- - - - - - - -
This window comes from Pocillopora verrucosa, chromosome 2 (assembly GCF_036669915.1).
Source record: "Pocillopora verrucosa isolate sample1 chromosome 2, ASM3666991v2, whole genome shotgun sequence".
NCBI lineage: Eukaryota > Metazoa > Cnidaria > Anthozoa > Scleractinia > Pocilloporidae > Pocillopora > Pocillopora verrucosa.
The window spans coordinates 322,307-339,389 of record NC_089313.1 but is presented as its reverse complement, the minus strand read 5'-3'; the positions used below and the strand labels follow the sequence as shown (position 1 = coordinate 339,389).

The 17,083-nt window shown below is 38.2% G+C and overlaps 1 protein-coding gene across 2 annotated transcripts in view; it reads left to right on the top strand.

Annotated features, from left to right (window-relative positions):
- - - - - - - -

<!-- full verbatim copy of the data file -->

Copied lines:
This window comes from Pocillopora verrucosa, chromosome 2 (assembly GCF_036669915.1).
Source record: "Pocillopora verrucosa isolate sample1 chromosome 2, ASM3666991v2, whole genome shotgun sequence".
NCBI lineage: Eukaryota > Metazoa > Cnidaria > Anthozoa > Scleractinia > Pocilloporidae > Pocillopora > Pocillopora verrucosa.
The window spans coordinates 322,307-339,389 of record NC_089313.1 but is presented as its reverse complement, the minus strand read 5'-3'; the positions used below and the strand labels follow the sequence as shown (position 1 = coordinate 339,389).

The 17,083-nt window shown below is 38.2% G+C and overlaps 1 protein-coding gene across 2 annotated transcripts in view; it reads left to right on the top strand.

Annotated features, from left to right (window-relative positions):